It all started when my parents divorced. I was in fifth grade, and I didn’t have a stable family environment. I remember my dad traveling a lot and my mom’s clinical depression not getting better.

Church was a place where my family (non-blood) came together, weekly, and really loved on each other. When I look back on my younger days at Trinity Memorial, I reflect warmly because each of those people had such a large part of raising me.

This church was a place that I craved to go to. My Granna was a member, but so was my best friend and her family, my youth Sunday School teacher, and my friends that I grew up with. The church wasn’t more than 60-80 people on a good Sunday, but they all felt like good Sundays as Hannah and I sat in the first pew and colored in our children’s bulletins.

As I grew older, I also grew more involved with the church. I considered it my family since my real family was split by divorce and even more strained by mental illness. I was an active participant of the youth group, and even as I entered high school, the church gave me opportunities to be one of the youngest voices in the midst of an older congregation.

I was at home. I even can see the Facebook statuses (thanks to the “Memories of Today” app on Facebook) where I was craving church, or at church, or leaving church…but I loved it. I started digging into the community that surrounded me, making friends with not only my peers, but also the older men and women involved in my home church.

My church pushed me to take on leadership roles. They encouraged me to get involved in worship: leading music, reading scripture, and preaching. It was this very congregation that sparked my love for the church, even during it’s hardest (sometimes most political) seasons.

As I gained experience with my church, I also began to get involved in my Methodist district and conference. I served on the Conference Council of Youth Ministry in a variety of roles: middle school retreat co-chair, youth service fund co-chair, and even president.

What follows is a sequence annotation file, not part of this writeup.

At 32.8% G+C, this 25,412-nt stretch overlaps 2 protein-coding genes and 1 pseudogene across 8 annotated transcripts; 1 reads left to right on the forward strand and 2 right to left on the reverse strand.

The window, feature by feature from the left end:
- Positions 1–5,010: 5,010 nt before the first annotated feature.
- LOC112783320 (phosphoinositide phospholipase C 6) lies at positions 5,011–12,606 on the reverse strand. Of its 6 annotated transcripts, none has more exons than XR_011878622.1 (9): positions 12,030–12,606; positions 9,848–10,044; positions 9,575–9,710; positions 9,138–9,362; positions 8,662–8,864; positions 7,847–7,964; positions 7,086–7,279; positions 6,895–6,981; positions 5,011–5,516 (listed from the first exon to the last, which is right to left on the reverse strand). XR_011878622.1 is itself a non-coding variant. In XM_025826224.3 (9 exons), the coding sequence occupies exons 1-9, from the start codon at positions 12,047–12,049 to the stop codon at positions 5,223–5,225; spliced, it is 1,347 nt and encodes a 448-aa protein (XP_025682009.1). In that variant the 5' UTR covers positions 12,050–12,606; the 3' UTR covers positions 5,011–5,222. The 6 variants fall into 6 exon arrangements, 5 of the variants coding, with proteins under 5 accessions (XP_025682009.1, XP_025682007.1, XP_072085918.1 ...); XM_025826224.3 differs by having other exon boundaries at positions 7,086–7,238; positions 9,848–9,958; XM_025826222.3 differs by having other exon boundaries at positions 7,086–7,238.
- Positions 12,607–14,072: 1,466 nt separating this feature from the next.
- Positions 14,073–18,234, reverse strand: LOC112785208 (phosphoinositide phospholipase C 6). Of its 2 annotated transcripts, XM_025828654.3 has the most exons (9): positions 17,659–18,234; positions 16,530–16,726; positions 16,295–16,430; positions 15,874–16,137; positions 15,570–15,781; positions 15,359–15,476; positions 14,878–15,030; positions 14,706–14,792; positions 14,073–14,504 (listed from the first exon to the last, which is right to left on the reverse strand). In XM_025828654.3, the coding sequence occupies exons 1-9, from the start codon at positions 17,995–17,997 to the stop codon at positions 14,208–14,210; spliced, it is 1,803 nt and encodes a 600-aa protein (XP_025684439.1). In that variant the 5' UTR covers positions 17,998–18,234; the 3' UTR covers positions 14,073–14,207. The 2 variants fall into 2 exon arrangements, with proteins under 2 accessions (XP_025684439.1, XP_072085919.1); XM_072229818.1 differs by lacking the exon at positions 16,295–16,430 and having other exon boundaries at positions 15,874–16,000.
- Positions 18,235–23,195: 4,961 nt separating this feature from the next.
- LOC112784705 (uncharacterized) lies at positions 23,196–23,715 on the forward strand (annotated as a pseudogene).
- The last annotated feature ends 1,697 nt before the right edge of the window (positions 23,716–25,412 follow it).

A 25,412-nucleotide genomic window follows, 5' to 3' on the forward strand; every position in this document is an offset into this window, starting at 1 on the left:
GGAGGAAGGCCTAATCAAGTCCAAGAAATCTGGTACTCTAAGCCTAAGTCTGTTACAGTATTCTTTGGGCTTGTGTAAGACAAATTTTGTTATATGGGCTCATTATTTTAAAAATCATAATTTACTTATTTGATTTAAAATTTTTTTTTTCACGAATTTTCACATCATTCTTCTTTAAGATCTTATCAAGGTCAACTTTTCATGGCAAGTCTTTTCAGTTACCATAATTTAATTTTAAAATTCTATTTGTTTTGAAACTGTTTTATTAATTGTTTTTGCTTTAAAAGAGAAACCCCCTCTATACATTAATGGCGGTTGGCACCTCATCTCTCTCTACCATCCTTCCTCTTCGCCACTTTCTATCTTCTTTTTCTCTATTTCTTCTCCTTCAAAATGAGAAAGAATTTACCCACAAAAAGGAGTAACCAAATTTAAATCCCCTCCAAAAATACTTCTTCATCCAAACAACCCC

I sort of became a Methodist nerd. And I loved it. I loved attending annual conference every year as a voting delegate. I loved hearing about what other Methodist churches are doing in our world. I loved that each year I went to conference, I gained new friends (of all ages) and returning the following year was always a reunion.

Along with this, I became involved in my Piedmont Emmaus/Chrysalis community which also became a safe haven from my family as during these years I had an awful family dynamic. I threw myself into my community, serving behind the scenes at all of our events, attending every worship opportunity that was provided, and was intentionally forming relationships with other Christians my age.

However, then it came time for me to leave my hometown and go off to the college of my dreams. “Go to church the first Sunday,” they said, “you’ll never get out of the habit of going.”

Well, I did go to church that first Sunday with a campus ministry I thought I would love. I ended up not feeling included (they were welcoming but not inclusive, there is a difference) and, therefore, I did not return.

It wasn’t hard to cut church out of my life at that point. I had begun to burn myself out on all of the committees and not ever really feeling like I was a part of worship.

Not to mention that I was having family problems with my step-family. I hated them (and I’m sure the feeling was mutual) and once a preacher told me, “If you don’t love your least liked person, then you will never love Christ,” I was out. Church never had a meaning in my life anymore.

I had left my family, my friends, and my church community at home. I was moving on to bigger and better things. Which led to a life of partying, struggling to pass many classes, and making friends that didn’t really have my back.

It wasn’t until a year and a half later that I realized that these things didn’t actually make my life “bigger and better.” Fortunately, I had a friend, Whitney, from my Piedmont Chrysalis community ask me what was going on. She could tell that I had made a change in my heart and attitude, and I was focusing on things and pushing God outside of my mind.

It was then that I realized how crucial community is for all of us. If it wasn’t for the roots that I put down in my home church, conference, and Chrysalis community, I don’t know that I would’ve come back to the church.

But instead, I had many friends reach out to me with love, asking who I had become and where I had gone.